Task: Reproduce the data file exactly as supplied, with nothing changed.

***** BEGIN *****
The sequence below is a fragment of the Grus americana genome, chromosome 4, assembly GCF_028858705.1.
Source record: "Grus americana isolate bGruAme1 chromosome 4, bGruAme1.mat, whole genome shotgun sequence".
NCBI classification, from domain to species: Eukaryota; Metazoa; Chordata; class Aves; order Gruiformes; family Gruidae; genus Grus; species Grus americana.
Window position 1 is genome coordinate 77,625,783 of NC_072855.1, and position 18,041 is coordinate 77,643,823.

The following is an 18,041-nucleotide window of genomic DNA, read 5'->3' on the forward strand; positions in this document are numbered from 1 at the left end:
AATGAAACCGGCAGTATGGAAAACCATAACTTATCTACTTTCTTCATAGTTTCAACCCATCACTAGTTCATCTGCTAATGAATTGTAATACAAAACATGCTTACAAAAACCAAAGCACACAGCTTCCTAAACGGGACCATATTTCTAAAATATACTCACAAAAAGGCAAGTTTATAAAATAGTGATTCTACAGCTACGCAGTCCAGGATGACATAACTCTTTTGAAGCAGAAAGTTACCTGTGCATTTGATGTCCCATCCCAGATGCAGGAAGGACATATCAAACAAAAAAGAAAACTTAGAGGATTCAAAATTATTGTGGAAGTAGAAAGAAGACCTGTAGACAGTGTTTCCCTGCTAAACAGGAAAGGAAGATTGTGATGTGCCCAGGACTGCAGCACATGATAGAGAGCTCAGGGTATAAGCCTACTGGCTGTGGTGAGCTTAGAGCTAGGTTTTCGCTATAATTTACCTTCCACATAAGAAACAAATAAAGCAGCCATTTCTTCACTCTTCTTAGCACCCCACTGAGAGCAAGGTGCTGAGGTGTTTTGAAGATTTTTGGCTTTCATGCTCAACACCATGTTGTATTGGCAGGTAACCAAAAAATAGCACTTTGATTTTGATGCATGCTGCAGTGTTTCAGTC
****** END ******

The sequence below is a fragment of the Grus americana genome, chromosome 4, assembly GCF_028858705.1.
Source record: "Grus americana isolate bGruAme1 chromosome 4, bGruAme1.mat, whole genome shotgun sequence".
NCBI classification, from domain to species: Eukaryota; Metazoa; Chordata; class Aves; order Gruiformes; family Gruidae; genus Grus; species Grus americana.
Window position 1 is genome coordinate 77,625,783 of NC_072855.1, and position 18,041 is coordinate 77,643,823.

The following is an 18,041-nucleotide window of genomic DNA, read 5'->3' on the forward strand; positions in this document are numbered from 1 at the left end:
AATGAAACCGGCAGTATGGAAAACCATAACTTATCTACTTTCTTCATAGTTTCAACCCATCACTAGTTCATCTGCTAATGAATTGTAATACAAAACATGCTTACAAAAACCAAAGCACACAGCTTCCTAAACGGGACCATATTTCTAAAATATACTCACAAAAAGGCAAGTTTATAAAATAGTGATTCTACAGCTACGCAGTCCAGGATGACATAACTCTTTTGAAGCAGAAAGTTACCTGTGCATTTGATGTCCCATCCCAGATGCAGGAAGGACATATCAAACAAAAAAGAAAACTTAGAGGATTCAAAATTATTGTGGAAGTAGAAAGAAGACCTGTAGACAGTGTTTCCCTGCTAAACAGGAAAGGAAGATTGTGATGTGCCCAGGACTGCAGCACATGATAGAGAGCTCAGGGTATAAGCCTACTGGCTGTGGTGAGCTTAGAGCTAGGTTTTCGCTATAATTTACCTTCCACATAAGAAACAAATAAAGCAGCCATTTCTTCACTCTTCTTAGCACCCCACTGAGAGCAAGGTGCTGAGGTGTTTTGAAGATTTTTGGCTTTCATGCTCAACACCATGTTGTATTGGCAGGTAACCAAAAAATAGCACTTTGATTTTGATGCATGCTGCAGTGTTTCAGTC